In Gaza, anger grows at Hamas along with fury at Israel
RAFAH, Gaza Strip — "Hamas ... has destroyed us," says Adnan Abdelaal, who has fled for safety four times in the past four months of war.
First, he escaped Israeli bombing on his Gaza City neighborhood. Then he sheltered in a United Nations school until it was hit 40 days later. Then he fled to central Gaza, then farther south to Khan Younis, then even farther south to Rafah, escaping each time the Israeli military got closer.
He is in the same clothes he has worn for the past month, living out of a backpack and searching every night for a new place to sleep.
"I don't know if they thought about it, and what would happen to us," Abdelaal says about Hamas' decision to attack Israel on Oct. 7. "We didn't receive any warning to leave."
Hamas has not tolerated dissent among Gazans in the 17 years it has ruled the tiny territory, choked by an Israeli-led blockade. But dissent against the Islamist militant group is now widespread and out in the open, voiced alongside Gazans' fury with Israel.
"Enough Israel, enough Hamas," Abdelaal says.
Hamas' surprise Oct. 7 assault on southern Israel was the deadliest attack in Israeli history, killing 1,200 people, according to Israeli officials. It prompted Israel's deadliest war on Palestinians, killing more than 27,000 people in Gaza, according to Gaza health officials. Entire areas of Gaza have been reduced to wastelands. Most of the population has fled their homes, many living in flimsy tents in the rainy winter.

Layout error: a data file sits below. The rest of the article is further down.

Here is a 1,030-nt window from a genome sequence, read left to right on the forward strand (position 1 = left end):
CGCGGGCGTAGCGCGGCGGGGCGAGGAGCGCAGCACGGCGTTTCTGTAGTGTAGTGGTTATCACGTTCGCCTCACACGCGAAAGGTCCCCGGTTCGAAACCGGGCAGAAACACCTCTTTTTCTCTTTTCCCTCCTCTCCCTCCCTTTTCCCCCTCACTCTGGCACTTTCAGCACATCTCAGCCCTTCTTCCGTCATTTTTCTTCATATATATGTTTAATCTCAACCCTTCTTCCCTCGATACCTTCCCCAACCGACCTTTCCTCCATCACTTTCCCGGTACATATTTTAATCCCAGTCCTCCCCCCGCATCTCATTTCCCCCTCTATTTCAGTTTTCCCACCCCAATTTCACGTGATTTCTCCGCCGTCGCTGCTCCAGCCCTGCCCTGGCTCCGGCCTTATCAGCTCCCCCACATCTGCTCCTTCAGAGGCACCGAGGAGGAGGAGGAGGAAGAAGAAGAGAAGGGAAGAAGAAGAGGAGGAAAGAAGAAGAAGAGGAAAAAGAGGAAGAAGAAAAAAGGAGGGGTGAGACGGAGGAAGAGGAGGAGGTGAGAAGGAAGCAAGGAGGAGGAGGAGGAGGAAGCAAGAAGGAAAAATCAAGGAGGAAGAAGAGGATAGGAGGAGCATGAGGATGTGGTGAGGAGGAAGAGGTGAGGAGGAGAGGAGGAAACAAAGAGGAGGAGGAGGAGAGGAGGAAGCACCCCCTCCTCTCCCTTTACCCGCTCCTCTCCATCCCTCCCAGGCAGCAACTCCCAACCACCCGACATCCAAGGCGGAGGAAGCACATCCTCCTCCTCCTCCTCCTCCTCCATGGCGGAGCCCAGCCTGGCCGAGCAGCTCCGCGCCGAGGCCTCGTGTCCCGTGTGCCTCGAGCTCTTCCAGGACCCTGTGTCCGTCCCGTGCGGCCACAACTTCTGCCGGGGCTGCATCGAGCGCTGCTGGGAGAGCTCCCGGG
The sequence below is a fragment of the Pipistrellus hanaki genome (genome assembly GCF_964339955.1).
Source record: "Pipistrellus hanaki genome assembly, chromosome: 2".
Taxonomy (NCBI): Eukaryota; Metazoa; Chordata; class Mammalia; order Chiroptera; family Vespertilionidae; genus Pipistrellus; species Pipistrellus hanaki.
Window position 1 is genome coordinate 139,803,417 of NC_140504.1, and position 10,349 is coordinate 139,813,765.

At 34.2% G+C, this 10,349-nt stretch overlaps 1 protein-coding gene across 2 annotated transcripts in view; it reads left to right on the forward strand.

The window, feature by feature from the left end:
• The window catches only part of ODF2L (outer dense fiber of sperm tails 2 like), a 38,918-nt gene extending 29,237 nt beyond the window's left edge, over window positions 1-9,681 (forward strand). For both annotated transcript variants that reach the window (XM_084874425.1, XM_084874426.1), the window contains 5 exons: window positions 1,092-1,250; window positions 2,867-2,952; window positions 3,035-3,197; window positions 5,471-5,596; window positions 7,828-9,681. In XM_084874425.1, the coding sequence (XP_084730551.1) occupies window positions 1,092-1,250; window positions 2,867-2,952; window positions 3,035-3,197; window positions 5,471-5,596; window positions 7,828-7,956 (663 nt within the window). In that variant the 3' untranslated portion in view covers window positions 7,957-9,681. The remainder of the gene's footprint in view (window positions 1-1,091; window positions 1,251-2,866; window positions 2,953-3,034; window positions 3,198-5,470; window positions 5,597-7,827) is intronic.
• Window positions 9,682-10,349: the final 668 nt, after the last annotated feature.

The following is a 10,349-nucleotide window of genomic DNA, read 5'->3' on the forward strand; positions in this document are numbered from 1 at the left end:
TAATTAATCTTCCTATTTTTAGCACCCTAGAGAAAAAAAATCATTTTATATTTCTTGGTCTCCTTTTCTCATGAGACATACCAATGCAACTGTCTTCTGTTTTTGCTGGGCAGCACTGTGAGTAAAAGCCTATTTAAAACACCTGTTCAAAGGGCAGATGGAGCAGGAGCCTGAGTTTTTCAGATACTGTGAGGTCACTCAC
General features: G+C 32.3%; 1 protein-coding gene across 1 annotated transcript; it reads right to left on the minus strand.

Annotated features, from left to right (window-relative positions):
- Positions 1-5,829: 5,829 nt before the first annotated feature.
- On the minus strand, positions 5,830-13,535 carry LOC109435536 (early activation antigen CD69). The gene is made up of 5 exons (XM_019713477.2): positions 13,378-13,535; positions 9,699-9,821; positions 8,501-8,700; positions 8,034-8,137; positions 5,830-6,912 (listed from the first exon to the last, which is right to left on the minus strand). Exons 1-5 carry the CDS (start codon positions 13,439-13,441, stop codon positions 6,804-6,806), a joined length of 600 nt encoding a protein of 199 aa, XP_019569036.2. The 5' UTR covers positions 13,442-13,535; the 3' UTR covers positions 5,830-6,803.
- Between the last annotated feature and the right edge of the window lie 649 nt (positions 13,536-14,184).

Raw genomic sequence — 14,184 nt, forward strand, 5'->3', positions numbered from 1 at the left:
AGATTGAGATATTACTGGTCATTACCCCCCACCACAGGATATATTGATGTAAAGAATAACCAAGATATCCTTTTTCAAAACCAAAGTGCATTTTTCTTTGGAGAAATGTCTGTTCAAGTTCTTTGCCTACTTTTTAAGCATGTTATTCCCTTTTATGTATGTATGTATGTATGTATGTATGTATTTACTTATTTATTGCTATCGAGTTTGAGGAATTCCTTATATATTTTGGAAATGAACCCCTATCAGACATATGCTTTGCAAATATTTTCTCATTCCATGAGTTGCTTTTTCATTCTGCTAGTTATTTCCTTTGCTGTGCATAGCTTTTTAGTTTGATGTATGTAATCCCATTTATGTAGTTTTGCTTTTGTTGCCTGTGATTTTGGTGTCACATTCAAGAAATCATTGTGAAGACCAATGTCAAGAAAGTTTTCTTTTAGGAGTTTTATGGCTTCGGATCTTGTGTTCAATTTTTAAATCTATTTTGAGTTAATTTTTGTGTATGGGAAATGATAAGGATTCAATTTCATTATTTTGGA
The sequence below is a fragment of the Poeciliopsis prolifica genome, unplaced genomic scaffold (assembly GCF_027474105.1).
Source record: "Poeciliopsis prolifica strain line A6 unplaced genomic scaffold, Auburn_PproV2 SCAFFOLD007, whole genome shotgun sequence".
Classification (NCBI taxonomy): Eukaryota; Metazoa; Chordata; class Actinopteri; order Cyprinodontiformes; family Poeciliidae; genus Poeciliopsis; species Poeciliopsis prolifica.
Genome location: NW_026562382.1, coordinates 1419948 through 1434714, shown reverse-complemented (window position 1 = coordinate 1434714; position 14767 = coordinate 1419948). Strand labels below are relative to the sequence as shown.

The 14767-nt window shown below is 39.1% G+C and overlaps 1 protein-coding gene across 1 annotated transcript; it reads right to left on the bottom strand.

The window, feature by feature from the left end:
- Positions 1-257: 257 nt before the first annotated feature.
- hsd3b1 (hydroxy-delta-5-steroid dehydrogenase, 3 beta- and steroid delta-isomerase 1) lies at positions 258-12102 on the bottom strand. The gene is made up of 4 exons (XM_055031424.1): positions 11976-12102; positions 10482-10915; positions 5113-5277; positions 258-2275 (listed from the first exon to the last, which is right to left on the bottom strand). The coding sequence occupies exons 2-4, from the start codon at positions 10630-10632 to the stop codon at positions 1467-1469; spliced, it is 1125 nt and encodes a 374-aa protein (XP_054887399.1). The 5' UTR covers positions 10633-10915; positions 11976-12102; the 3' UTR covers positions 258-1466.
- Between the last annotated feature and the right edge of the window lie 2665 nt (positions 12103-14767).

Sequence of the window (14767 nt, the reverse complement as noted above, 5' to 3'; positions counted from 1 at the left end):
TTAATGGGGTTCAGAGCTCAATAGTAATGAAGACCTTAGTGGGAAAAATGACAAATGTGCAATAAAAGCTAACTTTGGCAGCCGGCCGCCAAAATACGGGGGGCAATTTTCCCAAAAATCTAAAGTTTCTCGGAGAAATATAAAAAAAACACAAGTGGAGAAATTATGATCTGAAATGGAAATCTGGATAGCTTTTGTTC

Cheers rang out on the streets of Rafah this week after Hamas said it responded in a "positive spirit" to a proposal for a cease-fire. But Hamas still drew criticism from some Gazans, for submitting a host of demands for shaping Gaza's reconstruction and future.
"We are not happy with their reply at all," says Jamal, who did not want to use his full name to avoid retribution from Hamas. He lost his home to Israeli bombing in Gaza City and is sheltering in Rafah. "Hamas is focusing mostly on remaining on the chair, ruling Gaza mainly. Because they don't care about people in Gaza, they don't care about their suffering."
Why Gazans have protested
Several demonstrations have taken place in recent weeks in Gaza, expressing frustration with Hamas over the war. At a demonstration in the city of Khan Younis, Palestinian protesters singled out the leaders of Israel and Hamas.
"Netanyahu and Sinwar, enough war and enough destruction," they chanted, in a protest captured on film and shared on social media. "The people demand a cease-fire."
Hamas' popularity has soared in the other Palestinian territory, the West Bank, since the war began. In past Israel-Hamas wars, Gazans under bombardment also rallied around Hamas for standing up to years of Israeli oppression. But this war is different.
It's the deadliest conflict Palestinians have faced in their history, coupled with Israel's large-scale destruction of homes and infrastructure across Gaza. About 85% of the population, according to the U.N., have now fled their homes and are sheltering in tents, schools and overcrowded buildings.
Many in Gaza liken it to the foundational Arab-Israeli war of 1948 and the mass Palestinian displacement that came with the establishment of Israel, what Palestinians call the Nakba, Arabic for catastrophe.
Some Hamas supporters say the group miscalculated
Hamas still has supporters in Gaza. A recent pollfound 57% of Gazans support Hamas' decision to attack on Oct. 7. Most of the Palestinians surveyed said they had not seen the videos of Hamas' attacks on Israelis that day and didn't think Hamas committed atrocities.
But even supporters of Hamas launching the attack say the group misjudged the consequences.